Below is a visualization of the rectangular surface parts of the same trile, in filled geometry mode and in wireframe.


Mass rendering

So that’s a single trile. A level is formed of a ton of triles, we don’t want to draw everything at all times. How do we manage that?
And rendering a lot of small objects in sequence is not very GPU-friendly, so how do we group batches efficiently?

The answer to the first question is efficient culling. Since the world is in essence formed of grid-aligned tiles, it’s easy to find which are visible in the screen or not, and render selectively. But Fez also works in the third dimension, and the depth range can be really big, so we need to find which triles we can skip rendering if they’re behind another trile. Simple enough, traverse to the first visible trile for each screen-space tile, and render this one only. But some triles can be flagged as see-through and let the traversing continue until we hit a non-seethrough trile or the level’s boundaries.

For tilted isometric views, a similar culling algorithm is used, where we try to find the triles with no neighbours on the faces that the camera can see. In perspective view, it’s a lot harder to cull without occlusion queries, which I didn’t want to get into… But 99% of the game is played from an isometric perspective so it’s no big deal.

Here’s a scene from the GDC ’09 trailer in a 2D view that you’d play in, and how it’s culled. The world extends in the third dimension, but we only need to see its shell!


The second thing is batching.

In the very first XNA version of Fez, I tried to call DrawUserIndexedPrimitives repeatedly for each trile in the world and hope for the best. It was unplayable, because as it turns out there is considerable overhead to draw calls and doing fewer, bigger draw calls is the key to 3D performance.

Each level has a trile set that contains a restricted number of different trile templates, and the level indexes integer 3D grid positions with elements of that trile set. Trile instances have a very limited set of properties to themselves (like rotation and offset) but every instance of a template trile shares geometry, texture and collision information. So I felt that geometry instancing was the way to go for batch rendering.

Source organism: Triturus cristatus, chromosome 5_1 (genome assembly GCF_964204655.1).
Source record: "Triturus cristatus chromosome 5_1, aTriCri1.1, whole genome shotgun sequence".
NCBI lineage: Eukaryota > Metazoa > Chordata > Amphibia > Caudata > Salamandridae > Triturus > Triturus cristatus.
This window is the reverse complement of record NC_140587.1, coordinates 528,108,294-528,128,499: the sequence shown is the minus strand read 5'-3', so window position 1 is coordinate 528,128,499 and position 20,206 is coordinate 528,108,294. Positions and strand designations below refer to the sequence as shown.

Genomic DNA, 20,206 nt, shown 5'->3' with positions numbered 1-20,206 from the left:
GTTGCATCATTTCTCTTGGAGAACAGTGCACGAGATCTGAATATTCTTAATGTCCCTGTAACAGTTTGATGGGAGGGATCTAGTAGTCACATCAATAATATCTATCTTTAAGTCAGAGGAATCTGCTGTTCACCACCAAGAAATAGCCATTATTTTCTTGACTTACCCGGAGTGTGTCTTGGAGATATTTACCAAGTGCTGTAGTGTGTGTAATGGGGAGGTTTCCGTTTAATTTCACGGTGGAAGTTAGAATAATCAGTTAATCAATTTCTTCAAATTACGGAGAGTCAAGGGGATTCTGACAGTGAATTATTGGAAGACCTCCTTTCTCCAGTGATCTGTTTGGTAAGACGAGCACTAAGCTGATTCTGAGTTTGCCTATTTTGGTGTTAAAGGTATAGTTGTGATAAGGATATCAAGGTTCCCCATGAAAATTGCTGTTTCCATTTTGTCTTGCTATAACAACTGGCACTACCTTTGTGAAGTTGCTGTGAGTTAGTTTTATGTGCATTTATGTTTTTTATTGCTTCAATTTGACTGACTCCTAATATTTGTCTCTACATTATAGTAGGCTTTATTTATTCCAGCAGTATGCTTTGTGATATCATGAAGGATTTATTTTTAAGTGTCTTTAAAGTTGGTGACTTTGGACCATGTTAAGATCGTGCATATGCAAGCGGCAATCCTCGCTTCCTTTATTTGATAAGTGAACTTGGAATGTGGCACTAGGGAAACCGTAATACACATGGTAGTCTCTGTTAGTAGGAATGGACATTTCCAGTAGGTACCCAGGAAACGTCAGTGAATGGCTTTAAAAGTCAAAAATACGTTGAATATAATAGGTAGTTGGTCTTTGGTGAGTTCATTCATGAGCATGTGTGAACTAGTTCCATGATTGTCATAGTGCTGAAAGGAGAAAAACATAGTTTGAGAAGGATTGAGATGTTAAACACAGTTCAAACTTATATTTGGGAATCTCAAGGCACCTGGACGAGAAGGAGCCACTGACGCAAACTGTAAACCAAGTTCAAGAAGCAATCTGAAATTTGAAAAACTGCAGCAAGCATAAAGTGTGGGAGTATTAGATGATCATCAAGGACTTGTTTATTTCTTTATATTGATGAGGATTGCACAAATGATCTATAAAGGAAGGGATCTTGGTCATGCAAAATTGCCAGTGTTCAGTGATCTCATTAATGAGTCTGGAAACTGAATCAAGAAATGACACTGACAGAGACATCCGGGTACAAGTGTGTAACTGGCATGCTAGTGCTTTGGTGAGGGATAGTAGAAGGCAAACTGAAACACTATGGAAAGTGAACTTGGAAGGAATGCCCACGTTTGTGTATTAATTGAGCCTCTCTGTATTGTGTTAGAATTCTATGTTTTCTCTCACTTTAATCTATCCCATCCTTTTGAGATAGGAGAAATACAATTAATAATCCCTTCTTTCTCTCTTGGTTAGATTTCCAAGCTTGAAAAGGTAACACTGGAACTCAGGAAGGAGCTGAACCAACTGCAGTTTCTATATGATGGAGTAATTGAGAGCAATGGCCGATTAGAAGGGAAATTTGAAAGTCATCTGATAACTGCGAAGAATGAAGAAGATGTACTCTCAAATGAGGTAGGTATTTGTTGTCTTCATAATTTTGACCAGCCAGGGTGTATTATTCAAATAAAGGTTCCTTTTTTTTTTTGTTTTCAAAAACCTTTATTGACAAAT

Different hardware supports different flavours of instancing but shader instancing is the common baseline for all Shader Model 2 and above GPUs, so I went with that. My current implementation of SM2 instancing supports 237 instances per batch, and the instance information is stored as vertex shader constants. The number will probably go down if I need to add more information to individual instances, it’s really minimalistic right now. But I found instancing to provide excellent performance on older hardware, current-gen GPUs and consoles, and not too hard to get to work well.


That’s it! Hope you enjoyed the tour. :)
Any questions?

28 thoughts on “Behind Fez : Trixels (part two)”

  1. Hey, I love hearing semi-technical walkthroughs on development like this, thanks a lot for posting! I’d like to do some 3d work someday, but it is a bit intimidating.

  2. Very cool article, thanks for the extra insight. I love the idea of making a game with a solid set of tools and tech behind it.

  3. I don’t get it. First you state that you wanted to change the structure and files so they were readable and editable by hand if needed. But then he comes up with the missing box algorithm.

    Which is even harder to edit by hand (because now you need to calculate yourself which areas aren’t visible).

    Why didn’t you just saved the polygon (quad) strip ? it would be easy to calculate which voxels are used within the editor from the polygon strip. And it’s all you need to render the scene ingame.